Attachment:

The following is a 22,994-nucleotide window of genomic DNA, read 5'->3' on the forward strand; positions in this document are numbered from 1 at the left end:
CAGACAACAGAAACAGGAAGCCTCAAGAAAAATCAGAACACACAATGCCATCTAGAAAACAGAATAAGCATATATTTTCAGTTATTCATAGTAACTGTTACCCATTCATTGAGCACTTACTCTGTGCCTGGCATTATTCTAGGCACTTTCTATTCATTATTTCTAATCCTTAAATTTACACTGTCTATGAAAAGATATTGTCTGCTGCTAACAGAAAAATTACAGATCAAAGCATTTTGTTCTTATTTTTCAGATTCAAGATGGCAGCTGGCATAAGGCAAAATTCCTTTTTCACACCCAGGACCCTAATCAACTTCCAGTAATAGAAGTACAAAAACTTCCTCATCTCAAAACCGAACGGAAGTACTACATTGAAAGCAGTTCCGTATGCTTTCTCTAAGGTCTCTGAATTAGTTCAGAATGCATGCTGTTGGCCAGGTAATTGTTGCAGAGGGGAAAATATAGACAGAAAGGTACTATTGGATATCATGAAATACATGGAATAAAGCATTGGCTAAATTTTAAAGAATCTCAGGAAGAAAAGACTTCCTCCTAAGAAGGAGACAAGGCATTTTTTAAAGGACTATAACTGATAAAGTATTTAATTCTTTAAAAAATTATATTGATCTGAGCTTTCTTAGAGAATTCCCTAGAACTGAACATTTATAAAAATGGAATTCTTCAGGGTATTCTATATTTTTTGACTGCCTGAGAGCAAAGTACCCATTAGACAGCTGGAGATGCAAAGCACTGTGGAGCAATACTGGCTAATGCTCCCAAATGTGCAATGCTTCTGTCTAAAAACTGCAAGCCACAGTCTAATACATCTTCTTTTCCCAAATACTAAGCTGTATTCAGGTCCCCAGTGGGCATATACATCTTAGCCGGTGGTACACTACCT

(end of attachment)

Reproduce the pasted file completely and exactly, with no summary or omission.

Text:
The following is a 22,994-nucleotide window of genomic DNA, read 5'->3' on the forward strand; positions in this document are numbered from 1 at the left end:
CAGACAACAGAAACAGGAAGCCTCAAGAAAAATCAGAACACACAATGCCATCTAGAAAACAGAATAAGCATATATTTTCAGTTATTCATAGTAACTGTTACCCATTCATTGAGCACTTACTCTGTGCCTGGCATTATTCTAGGCACTTTCTATTCATTATTTCTAATCCTTAAATTTACACTGTCTATGAAAAGATATTGTCTGCTGCTAACAGAAAAATTACAGATCAAAGCATTTTGTTCTTATTTTTCAGATTCAAGATGGCAGCTGGCATAAGGCAAAATTCCTTTTTCACACCCAGGACCCTAATCAACTTCCAGTAATAGAAGTACAAAAACTTCCTCATCTCAAAACCGAACGGAAGTACTACATTGAAAGCAGTTCCGTATGCTTTCTCTAAGGTCTCTGAATTAGTTCAGAATGCATGCTGTTGGCCAGGTAATTGTTGCAGAGGGGAAAATATAGACAGAAAGGTACTATTGGATATCATGAAATACATGGAATAAAGCATTGGCTAAATTTTAAAGAATCTCAGGAAGAAAAGACTTCCTCCTAAGAAGGAGACAAGGCATTTTTTAAAGGACTATAACTGATAAAGTATTTAATTCTTTAAAAAATTATATTGATCTGAGCTTTCTTAGAGAATTCCCTAGAACTGAACATTTATAAAAATGGAATTCTTCAGGGTATTCTATATTTTTTGACTGCCTGAGAGCAAAGTACCCATTAGACAGCTGGAGATGCAAAGCACTGTGGAGCAATACTGGCTAATGCTCCCAAATGTGCAATGCTTCTGTCTAAAAACTGCAAGCCACAGTCTAATACATCTTCTTTTCCCAAATACTAAGCTGTATTCAGGTCCCCAGTGGGCATATACATCTTAGCCGGTGGTACACTACCT